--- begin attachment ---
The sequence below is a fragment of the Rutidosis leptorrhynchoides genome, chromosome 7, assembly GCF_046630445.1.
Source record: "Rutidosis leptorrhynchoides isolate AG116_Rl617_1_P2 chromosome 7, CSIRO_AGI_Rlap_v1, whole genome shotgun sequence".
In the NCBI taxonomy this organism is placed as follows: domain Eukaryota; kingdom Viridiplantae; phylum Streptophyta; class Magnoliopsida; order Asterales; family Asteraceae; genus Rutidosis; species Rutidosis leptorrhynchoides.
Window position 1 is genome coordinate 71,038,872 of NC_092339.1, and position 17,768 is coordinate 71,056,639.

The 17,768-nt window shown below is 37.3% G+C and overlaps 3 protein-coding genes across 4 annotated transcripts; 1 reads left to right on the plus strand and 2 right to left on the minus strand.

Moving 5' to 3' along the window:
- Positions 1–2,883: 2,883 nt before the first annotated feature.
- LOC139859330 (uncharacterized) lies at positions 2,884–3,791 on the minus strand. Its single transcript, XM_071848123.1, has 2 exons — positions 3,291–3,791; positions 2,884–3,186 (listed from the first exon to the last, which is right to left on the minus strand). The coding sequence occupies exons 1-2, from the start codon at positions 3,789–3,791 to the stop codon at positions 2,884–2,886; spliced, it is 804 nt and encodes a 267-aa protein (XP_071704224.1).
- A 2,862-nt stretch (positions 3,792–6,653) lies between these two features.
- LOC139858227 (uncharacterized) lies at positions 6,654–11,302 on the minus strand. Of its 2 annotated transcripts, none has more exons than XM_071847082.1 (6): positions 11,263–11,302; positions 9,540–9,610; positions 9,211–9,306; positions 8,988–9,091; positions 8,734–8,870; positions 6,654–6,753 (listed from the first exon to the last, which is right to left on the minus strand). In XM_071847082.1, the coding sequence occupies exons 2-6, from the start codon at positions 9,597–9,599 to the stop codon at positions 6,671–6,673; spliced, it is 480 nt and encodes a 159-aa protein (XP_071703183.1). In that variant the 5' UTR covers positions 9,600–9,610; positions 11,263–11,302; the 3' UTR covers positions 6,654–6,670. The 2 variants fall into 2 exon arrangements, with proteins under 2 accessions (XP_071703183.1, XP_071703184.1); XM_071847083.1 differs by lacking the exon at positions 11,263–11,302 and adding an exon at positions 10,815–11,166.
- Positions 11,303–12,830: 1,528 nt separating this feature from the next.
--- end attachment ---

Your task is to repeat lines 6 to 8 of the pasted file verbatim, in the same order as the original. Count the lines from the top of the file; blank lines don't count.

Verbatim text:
Moving 5' to 3' along the window:
- Positions 1–2,883: 2,883 nt before the first annotated feature.
- LOC139859330 (uncharacterized) lies at positions 2,884–3,791 on the minus strand. Its single transcript, XM_071848123.1, has 2 exons — positions 3,291–3,791; positions 2,884–3,186 (listed from the first exon to the last, which is right to left on the minus strand). The coding sequence occupies exons 1-2, from the start codon at positions 3,789–3,791 to the stop codon at positions 2,884–2,886; spliced, it is 804 nt and encodes a 267-aa protein (XP_071704224.1).